And your party, who promised to defend people like us, support all this. Either that our you’re just keeping quiet which is even worse. We expect this crap from the Tories, but not from you. Now who do we vote for? Oh that won’t matter to you when we’re losing our homes and our families are torn apart so you can appear tough to the tabloids and please the all-mighty markets.

    Thanks for nothing.

  • @ Black Triangle

    No one can understand what we go through each time government starts disable bashing, it is bad enough trying to live day by day with illness but to then be vilified by government and society just adds more and more stress.
    You are correct I have seen more and more hostility towards disabled, it is quite a frightening experience, it is sad when it is because of government propaganda.
    And yes many of us are in that position if we lost our DLA would be stuck indoors.

    http://benefitscroungingscum.blogspot.com/2010/06/dla-clearing-up-confusion.html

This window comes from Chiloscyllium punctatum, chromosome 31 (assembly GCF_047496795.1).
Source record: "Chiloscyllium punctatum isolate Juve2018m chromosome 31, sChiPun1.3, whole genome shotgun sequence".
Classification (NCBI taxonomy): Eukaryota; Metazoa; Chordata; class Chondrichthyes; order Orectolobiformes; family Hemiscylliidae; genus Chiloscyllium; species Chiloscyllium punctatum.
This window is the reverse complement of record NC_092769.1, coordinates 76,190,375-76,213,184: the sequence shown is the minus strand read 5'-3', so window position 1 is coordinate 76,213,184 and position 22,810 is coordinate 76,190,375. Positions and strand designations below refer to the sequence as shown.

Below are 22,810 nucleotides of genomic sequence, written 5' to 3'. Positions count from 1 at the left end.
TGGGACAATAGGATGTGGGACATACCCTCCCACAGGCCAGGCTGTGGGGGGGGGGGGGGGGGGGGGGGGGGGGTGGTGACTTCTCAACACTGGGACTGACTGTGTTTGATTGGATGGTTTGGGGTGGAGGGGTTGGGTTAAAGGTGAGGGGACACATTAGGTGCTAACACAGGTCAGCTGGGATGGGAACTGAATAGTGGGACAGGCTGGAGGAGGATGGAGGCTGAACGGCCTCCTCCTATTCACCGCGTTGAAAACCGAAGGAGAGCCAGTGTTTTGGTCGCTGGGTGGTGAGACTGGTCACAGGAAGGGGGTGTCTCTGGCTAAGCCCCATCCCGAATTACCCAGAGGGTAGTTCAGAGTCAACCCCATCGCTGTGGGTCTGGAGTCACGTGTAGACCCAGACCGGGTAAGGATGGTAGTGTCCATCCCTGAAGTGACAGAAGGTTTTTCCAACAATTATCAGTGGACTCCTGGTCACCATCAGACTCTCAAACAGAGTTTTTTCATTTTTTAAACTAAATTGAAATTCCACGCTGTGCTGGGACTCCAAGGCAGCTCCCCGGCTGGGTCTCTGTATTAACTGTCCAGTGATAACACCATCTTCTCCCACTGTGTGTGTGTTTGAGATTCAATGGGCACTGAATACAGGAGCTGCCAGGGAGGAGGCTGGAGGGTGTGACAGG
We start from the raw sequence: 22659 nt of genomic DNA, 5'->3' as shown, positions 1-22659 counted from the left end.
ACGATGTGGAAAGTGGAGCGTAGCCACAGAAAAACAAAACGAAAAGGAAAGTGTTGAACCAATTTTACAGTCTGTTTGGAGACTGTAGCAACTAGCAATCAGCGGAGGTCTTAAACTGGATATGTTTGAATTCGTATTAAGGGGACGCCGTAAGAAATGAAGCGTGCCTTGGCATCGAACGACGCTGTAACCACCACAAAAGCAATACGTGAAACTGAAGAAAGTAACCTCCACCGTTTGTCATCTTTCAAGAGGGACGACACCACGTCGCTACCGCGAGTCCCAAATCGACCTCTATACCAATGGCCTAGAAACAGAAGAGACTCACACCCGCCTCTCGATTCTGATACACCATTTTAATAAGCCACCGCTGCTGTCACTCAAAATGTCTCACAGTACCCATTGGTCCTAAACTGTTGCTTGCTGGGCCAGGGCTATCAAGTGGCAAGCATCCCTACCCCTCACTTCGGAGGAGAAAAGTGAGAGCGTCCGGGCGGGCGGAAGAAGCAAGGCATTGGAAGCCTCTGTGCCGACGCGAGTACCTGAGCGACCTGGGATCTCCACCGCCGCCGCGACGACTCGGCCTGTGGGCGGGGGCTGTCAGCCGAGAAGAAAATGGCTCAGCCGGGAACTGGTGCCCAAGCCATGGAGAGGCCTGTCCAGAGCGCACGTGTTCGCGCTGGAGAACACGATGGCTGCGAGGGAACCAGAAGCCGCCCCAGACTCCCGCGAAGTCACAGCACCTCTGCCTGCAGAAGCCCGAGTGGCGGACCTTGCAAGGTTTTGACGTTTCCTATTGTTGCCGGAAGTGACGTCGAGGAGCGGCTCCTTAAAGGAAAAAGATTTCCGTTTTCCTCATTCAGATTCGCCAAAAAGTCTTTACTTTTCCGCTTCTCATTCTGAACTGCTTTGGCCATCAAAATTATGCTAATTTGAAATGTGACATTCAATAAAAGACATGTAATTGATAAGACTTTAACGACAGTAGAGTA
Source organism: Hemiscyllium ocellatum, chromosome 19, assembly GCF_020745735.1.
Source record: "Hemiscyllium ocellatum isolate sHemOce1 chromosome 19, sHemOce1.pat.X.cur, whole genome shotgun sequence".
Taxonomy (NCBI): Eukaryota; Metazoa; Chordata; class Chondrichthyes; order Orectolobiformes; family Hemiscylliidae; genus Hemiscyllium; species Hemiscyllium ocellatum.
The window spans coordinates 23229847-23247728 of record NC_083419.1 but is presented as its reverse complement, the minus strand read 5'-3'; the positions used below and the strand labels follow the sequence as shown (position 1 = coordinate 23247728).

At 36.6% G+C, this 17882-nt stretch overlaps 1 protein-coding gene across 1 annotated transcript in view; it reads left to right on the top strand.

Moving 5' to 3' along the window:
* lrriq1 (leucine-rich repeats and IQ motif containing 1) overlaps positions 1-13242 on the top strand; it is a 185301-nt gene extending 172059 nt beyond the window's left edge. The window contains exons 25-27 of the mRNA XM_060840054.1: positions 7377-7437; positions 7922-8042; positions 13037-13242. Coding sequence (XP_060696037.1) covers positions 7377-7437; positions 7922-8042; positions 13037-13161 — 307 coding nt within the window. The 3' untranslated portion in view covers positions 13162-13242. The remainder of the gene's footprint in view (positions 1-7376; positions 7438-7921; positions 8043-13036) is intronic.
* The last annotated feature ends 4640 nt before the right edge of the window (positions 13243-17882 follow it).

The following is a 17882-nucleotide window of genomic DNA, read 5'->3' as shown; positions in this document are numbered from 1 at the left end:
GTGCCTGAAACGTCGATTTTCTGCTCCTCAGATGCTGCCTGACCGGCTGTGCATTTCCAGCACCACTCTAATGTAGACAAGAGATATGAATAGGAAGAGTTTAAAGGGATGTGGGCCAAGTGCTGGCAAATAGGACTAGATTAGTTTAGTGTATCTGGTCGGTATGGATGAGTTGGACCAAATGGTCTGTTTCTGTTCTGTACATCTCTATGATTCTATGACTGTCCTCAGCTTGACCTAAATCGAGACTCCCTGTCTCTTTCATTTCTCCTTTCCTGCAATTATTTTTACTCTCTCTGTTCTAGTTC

• You wereonce in government in Scotland, now you are less popular than the Tories there
    http://ukpollingreport.co.uk/blog/archives/2987

    Come May, if you end up with little representation in the Scottish Parliament then you will lose any claim to being a national party (just as the Tories have become an English party). This would be bad for everybody, not just yourselves.

  • Great article.

    Biazarre comments from various (allegedly) disabled people. How does having to go through a medical examination to show to actualy are entitled to money count as ‘disabled bashing’?
    Or should we just take people’s workd for it and hand out the money anyway?

  • Dave Warren 18th Jan '11 - 9:47am

    @Anne i might take on board your comments if they didn’t misrepresent what i said.

    I support the Lib Dems and i would like them to have won a majority but they didn’t so